Global Energy Security - English

From Russia With Love

By Stefano Casertano29.02.2012Global Policy

The crisis in Iran is remaking the global energy landscape. Instead of relying on oil from the Middle East, China has embraced Russia as its new supplier of fossil fuels – and has propelled the government in Moscow into a position of strategic importance.


Paul Lowry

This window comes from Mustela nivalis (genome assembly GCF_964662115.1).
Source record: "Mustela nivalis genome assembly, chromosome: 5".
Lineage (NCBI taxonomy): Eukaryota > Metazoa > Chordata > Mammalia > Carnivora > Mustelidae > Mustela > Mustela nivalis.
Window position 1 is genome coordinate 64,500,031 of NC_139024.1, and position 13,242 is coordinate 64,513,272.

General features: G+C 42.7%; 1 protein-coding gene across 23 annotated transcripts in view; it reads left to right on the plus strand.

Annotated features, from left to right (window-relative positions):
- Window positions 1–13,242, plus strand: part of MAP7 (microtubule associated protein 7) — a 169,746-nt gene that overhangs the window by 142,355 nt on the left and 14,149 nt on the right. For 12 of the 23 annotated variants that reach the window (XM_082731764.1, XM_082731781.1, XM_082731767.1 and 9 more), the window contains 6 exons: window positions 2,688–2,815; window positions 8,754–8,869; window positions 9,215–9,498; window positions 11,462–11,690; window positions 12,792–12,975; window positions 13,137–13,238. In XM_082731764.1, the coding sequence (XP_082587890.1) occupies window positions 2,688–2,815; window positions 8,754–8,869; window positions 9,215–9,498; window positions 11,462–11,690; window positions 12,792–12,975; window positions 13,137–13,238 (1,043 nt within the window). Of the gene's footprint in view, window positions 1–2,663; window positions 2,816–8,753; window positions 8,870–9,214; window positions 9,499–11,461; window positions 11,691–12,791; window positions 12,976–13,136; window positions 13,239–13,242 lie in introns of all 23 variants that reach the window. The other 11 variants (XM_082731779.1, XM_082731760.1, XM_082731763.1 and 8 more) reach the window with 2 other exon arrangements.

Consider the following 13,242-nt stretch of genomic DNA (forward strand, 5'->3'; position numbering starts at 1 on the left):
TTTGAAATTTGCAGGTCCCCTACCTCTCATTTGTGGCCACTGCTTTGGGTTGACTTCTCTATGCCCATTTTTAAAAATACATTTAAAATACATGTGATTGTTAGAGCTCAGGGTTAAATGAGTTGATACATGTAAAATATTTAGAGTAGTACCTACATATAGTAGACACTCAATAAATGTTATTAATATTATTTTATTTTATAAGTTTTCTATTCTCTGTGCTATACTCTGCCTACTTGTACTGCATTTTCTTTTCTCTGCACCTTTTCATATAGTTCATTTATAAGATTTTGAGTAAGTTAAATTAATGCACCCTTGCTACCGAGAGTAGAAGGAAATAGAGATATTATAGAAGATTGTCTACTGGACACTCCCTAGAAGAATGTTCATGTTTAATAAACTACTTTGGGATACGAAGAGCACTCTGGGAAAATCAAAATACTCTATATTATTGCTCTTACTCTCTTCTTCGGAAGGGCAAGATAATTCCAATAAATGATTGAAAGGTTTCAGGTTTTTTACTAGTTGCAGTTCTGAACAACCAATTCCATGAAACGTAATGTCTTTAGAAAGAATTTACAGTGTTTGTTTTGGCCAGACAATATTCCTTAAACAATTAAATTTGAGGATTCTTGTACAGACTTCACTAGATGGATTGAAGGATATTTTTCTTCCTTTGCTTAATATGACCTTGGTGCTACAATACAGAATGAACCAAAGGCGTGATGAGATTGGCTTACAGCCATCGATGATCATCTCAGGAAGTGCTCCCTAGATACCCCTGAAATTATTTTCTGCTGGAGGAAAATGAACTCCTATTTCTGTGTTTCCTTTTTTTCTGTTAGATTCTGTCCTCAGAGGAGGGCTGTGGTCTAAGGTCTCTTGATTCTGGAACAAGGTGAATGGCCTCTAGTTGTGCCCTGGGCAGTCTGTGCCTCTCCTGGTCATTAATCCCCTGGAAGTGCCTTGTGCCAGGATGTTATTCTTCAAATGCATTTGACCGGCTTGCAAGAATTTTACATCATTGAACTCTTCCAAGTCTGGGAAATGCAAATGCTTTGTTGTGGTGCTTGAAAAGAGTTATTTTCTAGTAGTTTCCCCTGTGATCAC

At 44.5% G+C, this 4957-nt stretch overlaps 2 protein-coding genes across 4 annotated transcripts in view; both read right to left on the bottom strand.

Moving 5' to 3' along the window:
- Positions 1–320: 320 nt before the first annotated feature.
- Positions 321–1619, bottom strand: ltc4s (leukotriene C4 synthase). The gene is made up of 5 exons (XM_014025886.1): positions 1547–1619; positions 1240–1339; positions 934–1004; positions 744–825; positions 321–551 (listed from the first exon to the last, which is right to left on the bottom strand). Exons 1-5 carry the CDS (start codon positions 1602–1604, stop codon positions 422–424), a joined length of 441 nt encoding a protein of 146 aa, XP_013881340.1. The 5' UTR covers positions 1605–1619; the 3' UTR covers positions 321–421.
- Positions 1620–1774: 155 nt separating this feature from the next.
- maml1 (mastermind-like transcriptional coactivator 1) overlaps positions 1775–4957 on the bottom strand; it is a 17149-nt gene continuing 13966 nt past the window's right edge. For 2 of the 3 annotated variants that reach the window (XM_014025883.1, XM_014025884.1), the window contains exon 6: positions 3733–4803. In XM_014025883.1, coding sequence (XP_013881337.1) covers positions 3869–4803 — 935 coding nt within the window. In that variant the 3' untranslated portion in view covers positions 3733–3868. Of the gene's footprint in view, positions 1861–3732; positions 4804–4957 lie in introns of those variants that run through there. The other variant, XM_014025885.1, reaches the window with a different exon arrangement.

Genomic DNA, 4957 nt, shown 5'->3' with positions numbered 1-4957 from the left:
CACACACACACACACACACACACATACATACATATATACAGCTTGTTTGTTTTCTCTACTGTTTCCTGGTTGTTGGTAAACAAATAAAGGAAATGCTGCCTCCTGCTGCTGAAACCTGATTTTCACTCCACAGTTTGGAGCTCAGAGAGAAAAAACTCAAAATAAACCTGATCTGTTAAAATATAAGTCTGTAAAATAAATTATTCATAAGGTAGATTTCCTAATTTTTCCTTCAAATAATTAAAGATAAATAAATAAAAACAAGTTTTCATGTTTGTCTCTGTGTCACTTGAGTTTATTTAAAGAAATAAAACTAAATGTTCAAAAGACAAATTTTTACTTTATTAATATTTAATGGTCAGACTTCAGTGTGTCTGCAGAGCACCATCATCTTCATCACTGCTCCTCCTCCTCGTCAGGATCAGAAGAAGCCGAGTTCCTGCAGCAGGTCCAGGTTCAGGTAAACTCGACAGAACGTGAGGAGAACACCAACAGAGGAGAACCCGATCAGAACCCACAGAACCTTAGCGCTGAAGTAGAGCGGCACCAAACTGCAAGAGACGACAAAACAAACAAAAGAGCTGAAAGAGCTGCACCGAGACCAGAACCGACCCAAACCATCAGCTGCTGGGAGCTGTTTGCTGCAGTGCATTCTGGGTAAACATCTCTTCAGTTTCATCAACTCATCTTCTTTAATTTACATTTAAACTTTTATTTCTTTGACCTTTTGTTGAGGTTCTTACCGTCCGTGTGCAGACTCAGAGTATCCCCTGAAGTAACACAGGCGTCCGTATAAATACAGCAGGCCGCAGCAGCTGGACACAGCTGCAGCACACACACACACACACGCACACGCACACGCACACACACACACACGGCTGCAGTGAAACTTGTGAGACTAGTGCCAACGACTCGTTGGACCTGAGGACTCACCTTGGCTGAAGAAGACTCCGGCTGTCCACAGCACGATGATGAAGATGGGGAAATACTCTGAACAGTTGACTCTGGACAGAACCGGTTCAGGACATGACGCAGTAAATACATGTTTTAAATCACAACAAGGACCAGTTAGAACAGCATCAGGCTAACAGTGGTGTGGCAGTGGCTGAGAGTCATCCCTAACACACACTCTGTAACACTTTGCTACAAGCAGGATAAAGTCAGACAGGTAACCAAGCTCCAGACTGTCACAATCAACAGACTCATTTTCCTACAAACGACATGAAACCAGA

In the oil industry people seldom talk about oil prices: there is oil and oil. Some oil is better; better to treat, better to refine, better to make costly products, like kerosene. Other oils generate lots of by-products and are costly to handle and refine. In general, one could say that the “Brent” oil blend, the one that is normally produced in Europe and in some parts of the Middle East, belongs to the first category. The “Urals” blend is more likely to belong to the second category. One could also expect that the Brent is priced more expensively than the Urals, and indeed it has always been so. But lately it has been different; for the first time, the pricing of the Ural blend was higher than other, better blends. Why is that? We can use oil barrels as a thermometer of international relations: China has decided to buy up more Oil from Moscow, and cut the supply from Iran. Somehow, this is a realization of what the analysis in this column suggested on February 15th: The solution for the atomic standoff with Iran had to be found in the East. So China seems to have agreed to turn its back to Iran. This decision has global consequences: Beijing used to be the top buyer of the Revolutionary Guards’ Oil, soaking up some 20% of Iran’s total oil exports. That money now goes to the Kremlin. In addition to Russia, the Saudis are also enjoying the new Chinese shopping spree: Riyad increased its production by 200,000 barrels per day, with much of the additional oil being shipped to Asia. The scenario is clear: In order to convince China to reduce its support of Iran, there has been an international agreement to supply the Asian giant with additional shipments of hydrocarbons from somewhere else. This new arrangement also rehabilitates Russia as a supplier of energy security. We can take issue with the country’s domestic democratic record; and much has been said about Moscow’s passion for choking up European gas pipelines now and then. But recent events indicate that some of the energy-related criticism might have been undeserved. The increased oil sales to China are an example of Russia’s role as a guarantor of global energy security. This is not a new development. Take the Suez crisis of 1956: Egypt’s president Nasser had the brilliant idea to close the Canal by sinking some vessels in it, thus blocking some 50% of the Mideast oil supply flowing to Europe. In the end, Russia covered up for part of the loss. During the energy crisis in the 1970s, Russia was a pain in the back of the OPEC countries, which otherwise would have succeeded in devastating Western economies. And in the 1990s, the recovery in Russian production kept oil price low for many years. When Joseph Stiglitz wrote a book titled “The Roaring Nineties,” he had to thank the Kremlin to some extent. Nevertheless, we would be better off with a different regime in Iran, or even better with an Iran that abandoned its atomic bomb frenzy. The new patterns of oil purchasing are pushing up oil prices at dangerously high levels; the blend traded in the US, called “WTI,” hit 105 dollars on February 20th. Its European cousin, the Brent, was floating around the scary level of 120 dollars. The China-Russia energy agreement comes at a high price for the world economy.



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